Your mind starts firing about how you can use what you’ve learned to solve that problem you’re working on…

Next day, reality returns and that energy disappears. The conference and speakers fade into memory. Your inspiration goes cold turkey. I don’t think we mean to let it happen, it’s just that life takes over.

I’ve heard from others who don’t go to conferences say ‘what will I walk away with?’ ‘What will I learn” So the AFTERs mentioned above in The Jelly Effect really resonate here.

Sprints hog time

In hindsight, should we have run another sprint to iterate the product and do all the numbers? A sprint on-top of a sprint?

Perhaps. But those jobs need intense time spent creating spreadsheets and designing interfaces. They tend to be done solo, not as a group. They don’t feel sprinty (made-up word).

There’s no doubt: sprints demand commitment and discipline. And that’s not always possible for all the people involved. The practicalities of getting the team together again are tricky because we all have other things to do as well as sprints.

… Unless your name is Ross Chapman. He does this sprint thing for a living.

What does it take to become a Sprint champion?

Ross is Head of Design Sprints at Etch. He knows a lot about the process and I was intrigued to read that he’d hit this type of post-sprint problem before.

Here’s a post by Ross that explains more. Ross describes what he calls ‘iteration sprints’…

“….what is less well documented is the Iteration Sprint, which happens the week after. This is where the team iterate based on the feedback from the previous week and get ready to handover to the next team, likely being a digital production team.”

So by the looks of it, the Iteration Sprint is what we should’ve done. Or at least we should do next time around. The only snag is… we don’t always have a production team to handover to. Mainly because our client often won’t have got that far.

As a team, we tend to sprint very early in the overall process. Which ain’t a bad thing in my opinion.

But, maybe we can line-up a development or production partner when we’re planning the next sprint? Or, at least someone or something to handover to before the countdown to the sprint starts ticking.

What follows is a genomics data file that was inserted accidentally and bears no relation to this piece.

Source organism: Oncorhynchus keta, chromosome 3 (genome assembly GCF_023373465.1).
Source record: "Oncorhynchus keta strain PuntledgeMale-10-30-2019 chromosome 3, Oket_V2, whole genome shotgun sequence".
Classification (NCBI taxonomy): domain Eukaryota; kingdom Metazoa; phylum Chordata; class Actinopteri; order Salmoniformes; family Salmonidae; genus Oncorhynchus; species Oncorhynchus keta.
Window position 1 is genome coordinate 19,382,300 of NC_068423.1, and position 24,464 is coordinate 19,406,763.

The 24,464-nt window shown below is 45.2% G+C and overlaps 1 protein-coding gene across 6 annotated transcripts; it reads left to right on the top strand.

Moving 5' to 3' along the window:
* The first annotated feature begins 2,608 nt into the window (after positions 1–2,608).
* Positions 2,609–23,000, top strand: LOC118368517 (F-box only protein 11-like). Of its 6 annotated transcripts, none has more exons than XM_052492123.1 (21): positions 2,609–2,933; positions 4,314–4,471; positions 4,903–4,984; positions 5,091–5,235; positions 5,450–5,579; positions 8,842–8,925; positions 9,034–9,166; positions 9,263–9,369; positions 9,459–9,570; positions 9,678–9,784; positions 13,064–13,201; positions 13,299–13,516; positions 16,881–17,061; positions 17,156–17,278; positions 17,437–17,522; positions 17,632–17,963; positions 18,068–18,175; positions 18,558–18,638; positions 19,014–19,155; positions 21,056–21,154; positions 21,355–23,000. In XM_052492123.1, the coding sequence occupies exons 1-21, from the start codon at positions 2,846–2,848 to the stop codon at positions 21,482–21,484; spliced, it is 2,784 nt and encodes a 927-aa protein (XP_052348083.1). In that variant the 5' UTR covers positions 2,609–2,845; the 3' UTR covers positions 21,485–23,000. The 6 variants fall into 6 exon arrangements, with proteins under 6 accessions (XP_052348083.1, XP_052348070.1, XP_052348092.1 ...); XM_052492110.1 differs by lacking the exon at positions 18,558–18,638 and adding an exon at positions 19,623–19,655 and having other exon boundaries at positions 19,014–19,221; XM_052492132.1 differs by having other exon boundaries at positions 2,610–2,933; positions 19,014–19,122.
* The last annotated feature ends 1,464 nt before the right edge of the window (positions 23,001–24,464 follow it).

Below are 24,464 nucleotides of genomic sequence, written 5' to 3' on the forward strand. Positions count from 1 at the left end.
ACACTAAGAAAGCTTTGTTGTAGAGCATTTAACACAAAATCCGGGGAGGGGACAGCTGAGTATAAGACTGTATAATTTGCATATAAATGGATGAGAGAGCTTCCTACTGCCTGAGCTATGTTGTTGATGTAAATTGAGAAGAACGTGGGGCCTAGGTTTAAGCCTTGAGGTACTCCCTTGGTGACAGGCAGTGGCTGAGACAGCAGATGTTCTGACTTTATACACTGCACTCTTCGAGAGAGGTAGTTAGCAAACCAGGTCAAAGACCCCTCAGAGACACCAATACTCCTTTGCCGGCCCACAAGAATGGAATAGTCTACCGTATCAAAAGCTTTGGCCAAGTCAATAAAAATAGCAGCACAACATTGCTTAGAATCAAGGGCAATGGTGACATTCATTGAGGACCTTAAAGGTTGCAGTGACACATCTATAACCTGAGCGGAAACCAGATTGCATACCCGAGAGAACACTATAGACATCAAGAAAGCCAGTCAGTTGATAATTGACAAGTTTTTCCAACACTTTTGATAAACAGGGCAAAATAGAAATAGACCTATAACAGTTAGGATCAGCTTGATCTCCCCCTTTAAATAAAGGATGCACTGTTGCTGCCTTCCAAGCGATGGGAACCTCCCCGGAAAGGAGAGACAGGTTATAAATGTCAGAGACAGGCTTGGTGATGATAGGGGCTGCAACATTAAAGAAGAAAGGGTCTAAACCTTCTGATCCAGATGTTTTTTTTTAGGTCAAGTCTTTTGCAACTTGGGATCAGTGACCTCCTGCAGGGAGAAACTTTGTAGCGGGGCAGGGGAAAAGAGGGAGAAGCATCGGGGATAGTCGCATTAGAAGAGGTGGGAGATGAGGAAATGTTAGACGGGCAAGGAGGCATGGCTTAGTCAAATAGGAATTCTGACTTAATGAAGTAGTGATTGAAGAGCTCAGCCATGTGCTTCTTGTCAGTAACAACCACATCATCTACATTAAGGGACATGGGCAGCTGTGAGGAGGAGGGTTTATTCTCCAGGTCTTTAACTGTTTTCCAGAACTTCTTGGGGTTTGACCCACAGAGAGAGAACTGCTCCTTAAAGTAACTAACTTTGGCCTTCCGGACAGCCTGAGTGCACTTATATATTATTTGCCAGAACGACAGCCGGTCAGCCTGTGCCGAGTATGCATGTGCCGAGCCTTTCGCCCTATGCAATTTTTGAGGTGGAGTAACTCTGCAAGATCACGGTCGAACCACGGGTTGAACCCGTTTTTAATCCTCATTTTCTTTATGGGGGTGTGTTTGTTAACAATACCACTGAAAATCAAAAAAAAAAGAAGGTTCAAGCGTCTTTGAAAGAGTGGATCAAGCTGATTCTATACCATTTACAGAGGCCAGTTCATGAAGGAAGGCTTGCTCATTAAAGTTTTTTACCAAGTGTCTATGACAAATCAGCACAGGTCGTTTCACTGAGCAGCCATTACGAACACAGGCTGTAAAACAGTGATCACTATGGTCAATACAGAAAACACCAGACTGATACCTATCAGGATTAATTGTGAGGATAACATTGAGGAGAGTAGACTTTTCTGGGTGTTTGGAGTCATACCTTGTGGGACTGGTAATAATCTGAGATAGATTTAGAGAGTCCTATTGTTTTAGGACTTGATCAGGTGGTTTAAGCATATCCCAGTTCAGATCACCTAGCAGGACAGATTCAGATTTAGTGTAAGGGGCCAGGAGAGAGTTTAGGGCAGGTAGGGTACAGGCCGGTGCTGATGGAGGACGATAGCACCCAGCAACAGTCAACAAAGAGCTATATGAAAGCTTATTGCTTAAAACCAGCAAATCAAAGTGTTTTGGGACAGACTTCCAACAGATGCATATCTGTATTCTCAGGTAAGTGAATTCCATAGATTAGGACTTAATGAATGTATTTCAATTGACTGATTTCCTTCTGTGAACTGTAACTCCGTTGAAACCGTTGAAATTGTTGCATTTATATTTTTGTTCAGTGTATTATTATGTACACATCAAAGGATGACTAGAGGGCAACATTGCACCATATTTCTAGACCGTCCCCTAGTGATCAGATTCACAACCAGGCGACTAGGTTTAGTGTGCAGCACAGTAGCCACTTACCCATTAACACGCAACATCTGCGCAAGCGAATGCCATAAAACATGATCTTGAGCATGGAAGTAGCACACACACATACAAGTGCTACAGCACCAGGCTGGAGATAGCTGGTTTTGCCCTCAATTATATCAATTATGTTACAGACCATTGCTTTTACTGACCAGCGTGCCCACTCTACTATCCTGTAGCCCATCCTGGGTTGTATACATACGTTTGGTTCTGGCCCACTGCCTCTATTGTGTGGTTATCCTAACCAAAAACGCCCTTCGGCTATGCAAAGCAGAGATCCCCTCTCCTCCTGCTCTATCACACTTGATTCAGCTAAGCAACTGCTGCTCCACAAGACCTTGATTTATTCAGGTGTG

I’m now thinking of it as sprint succession-planning!

It looks and feels like this could be a good way of keeping that dynamism and energy flowing and avoiding the cliff edge. So that’s what we’re working on for now: how to avoid going from Fast > slow > stop!

In summary: sprints are part of a bigger picture

What I’ve found is that design sprints are just the beginning. They can kick-start the problem-solving but they aren’t always the definitive solution. Nor should they be. Any idea needs to evolve and change. So the sprint is not a ‘magic bullet’.

Are sprints worth it?

One of the reasons I wanted to write this post is to help those NOT familiar with the sprint to see them as the start of something.

It’s fair to say that in some quarters, sprints are seen as “fads” – I can understand that point of view. If a sprint’s pitched as the end solution, it’s doomed from the start and the expectations won’t be met.

How to manage a sprint effectively

Clients/product owners will want to know what they’ll get from a process so you need to manage that expectation too. Human beings want certainty. Or at least the illusion of some linear process that leads somewhere. Whilst that’s kind of contrary to the sprint ethos, you don’t need to be too descriptive of what stage 2 will look like but you do need somewhere else to head to.